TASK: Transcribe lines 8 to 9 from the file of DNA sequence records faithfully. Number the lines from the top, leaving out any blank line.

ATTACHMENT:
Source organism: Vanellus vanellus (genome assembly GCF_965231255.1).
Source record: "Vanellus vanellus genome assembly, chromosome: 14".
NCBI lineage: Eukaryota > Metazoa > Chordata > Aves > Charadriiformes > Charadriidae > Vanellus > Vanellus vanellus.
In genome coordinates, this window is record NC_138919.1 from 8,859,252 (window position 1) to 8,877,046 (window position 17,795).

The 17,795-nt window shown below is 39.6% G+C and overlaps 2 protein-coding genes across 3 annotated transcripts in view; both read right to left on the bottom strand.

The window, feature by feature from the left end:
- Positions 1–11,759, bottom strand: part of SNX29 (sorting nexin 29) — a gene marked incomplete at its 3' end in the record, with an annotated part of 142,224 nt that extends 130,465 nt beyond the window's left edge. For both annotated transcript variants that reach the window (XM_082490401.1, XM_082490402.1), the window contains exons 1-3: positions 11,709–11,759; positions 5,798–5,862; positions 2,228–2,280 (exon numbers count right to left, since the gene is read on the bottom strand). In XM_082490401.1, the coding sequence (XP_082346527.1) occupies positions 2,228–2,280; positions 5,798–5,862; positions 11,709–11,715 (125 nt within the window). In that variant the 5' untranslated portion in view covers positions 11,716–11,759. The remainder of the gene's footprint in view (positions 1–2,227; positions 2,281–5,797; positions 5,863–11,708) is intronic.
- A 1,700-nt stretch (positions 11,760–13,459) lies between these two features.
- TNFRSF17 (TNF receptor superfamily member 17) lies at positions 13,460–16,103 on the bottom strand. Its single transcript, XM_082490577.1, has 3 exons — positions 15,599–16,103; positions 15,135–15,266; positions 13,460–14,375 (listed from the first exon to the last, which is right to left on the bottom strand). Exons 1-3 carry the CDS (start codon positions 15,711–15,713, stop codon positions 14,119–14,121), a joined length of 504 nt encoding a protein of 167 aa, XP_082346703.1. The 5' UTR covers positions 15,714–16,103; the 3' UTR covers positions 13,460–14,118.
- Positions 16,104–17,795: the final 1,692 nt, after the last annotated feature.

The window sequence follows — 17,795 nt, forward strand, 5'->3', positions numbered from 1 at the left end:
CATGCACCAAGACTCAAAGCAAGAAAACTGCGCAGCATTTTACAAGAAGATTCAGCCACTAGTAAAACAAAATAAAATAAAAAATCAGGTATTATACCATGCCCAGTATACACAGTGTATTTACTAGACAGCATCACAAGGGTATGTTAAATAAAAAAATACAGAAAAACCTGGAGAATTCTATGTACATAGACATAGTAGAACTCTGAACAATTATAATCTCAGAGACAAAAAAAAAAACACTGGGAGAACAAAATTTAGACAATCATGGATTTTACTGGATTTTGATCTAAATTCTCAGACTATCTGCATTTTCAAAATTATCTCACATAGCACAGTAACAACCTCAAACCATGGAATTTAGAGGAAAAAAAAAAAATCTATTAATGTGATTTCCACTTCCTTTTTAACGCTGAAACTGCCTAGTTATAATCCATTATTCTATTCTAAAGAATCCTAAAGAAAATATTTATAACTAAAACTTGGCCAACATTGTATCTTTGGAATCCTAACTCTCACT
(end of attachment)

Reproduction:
- A 1,700-nt stretch (positions 11,760–13,459) lies between these two features.
- TNFRSF17 (TNF receptor superfamily member 17) lies at positions 13,460–16,103 on the bottom strand. Its single transcript, XM_082490577.1, has 3 exons — positions 15,599–16,103; positions 15,135–15,266; positions 13,460–14,375 (listed from the first exon to the last, which is right to left on the bottom strand). Exons 1-3 carry the CDS (start codon positions 15,711–15,713, stop codon positions 14,119–14,121), a joined length of 504 nt encoding a protein of 167 aa, XP_082346703.1. The 5' UTR covers positions 15,714–16,103; the 3' UTR covers positions 13,460–14,118.